Wednesday, October 08, 2014

#WNDB Wednesday: Half a World Away

18510235Kadohata, Cynthia. Half a World Away
Published September 2nd 2014 by Atheneum Books for Young Readers 

Jaden has been adopted by a US family, but he was in an orphanage in Romania for so long that he has an attachment disorder and is not really happy with Penni and Steve, his adoptive parents. He hoards food and is fascinated with electricity, and even went through a phase where he liked to set things on fire. His parents have him in therapy, but he still just isn't comfortable. When Penni and Steve decide to adopt a baby from Kazakhstan, Jaden feels even more threatened. The family travels there only to find that the baby they thought they were getting has already been adopted, and the child they are shown instead does not seem to be bonding with them in the very same way that Jaden isn't bonding. Jaden, however, finds a toddler with whom he feels a connection, and he would like the family to adopt Dimash instead of Ramazan. Even though Jaden has stressed out the parents emotionally and financially, they decide to take both special needs children, and Jaden then feels like he might be able to connect with them a little.
Strengths: Can't think of another book about adopting a baby from a foreign country from the point of view of a middle grade child, or another book about a middle grade child adopted from another country who is not settling in well. Kadohata is an effective writer, and I did get sucked into this. The descriptions of the process and of traveling to another country were especially interesting.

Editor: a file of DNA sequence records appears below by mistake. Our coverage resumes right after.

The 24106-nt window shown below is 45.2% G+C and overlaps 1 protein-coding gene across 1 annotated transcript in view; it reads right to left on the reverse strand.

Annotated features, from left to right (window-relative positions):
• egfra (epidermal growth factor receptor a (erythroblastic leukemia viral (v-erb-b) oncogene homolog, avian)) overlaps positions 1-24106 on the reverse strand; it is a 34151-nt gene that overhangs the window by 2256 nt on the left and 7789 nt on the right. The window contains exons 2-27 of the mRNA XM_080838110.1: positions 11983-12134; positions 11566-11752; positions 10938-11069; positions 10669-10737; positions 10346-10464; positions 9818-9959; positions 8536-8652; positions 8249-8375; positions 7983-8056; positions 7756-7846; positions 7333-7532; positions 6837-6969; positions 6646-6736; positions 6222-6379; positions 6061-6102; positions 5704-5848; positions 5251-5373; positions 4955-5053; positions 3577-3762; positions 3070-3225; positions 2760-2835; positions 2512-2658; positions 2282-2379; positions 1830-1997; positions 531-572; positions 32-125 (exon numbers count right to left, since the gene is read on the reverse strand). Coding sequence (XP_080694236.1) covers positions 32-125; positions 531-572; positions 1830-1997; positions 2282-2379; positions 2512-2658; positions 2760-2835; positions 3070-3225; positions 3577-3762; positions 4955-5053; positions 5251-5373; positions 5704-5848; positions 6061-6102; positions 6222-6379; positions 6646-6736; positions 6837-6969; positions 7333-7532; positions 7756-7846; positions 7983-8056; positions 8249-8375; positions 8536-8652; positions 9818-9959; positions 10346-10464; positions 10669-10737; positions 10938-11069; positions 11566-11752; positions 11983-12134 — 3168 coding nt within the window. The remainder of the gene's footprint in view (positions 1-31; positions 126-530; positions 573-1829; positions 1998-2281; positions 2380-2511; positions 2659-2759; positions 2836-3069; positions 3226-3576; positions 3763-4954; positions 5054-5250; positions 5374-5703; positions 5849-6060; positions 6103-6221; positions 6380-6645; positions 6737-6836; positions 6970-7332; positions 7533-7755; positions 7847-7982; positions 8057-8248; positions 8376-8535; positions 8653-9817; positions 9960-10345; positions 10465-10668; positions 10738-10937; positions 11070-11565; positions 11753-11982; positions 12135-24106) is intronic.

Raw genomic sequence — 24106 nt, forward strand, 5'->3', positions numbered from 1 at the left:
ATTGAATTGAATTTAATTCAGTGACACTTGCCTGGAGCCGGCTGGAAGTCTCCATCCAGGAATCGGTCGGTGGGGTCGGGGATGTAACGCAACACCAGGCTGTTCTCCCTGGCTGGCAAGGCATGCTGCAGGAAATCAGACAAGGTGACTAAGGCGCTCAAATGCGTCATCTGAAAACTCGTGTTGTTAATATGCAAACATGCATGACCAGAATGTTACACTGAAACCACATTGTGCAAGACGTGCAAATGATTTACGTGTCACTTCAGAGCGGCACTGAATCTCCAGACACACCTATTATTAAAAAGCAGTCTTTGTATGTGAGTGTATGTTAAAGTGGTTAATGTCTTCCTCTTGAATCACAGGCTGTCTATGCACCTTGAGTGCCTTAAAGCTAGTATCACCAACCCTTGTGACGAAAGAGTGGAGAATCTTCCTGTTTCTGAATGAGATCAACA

Weaknesses: Not entirely sure how well this will go over with students, and at the end I had a horrible feeling that things would not go well for any of the people in Jaden's family when they got back to the US! This did not make foreign adoptions seem like a good idea to me.


Iron Guy Carl said...

Depends where you go. We adopted from China in 2002 and were delighted with our girl and very pleased with the process. Of course, we had a first-rate adoption agency, which made things a lot smoother. Say what you will about the Communist system--and there's plenty to say, just ask the people in Hong Kong--the adoption arm of the government is efficient and dependable. You know when things are going to happen, how they are going to happen and can depend on things going as you've been told. None of the corruption and iinefficience rampant in other countries.

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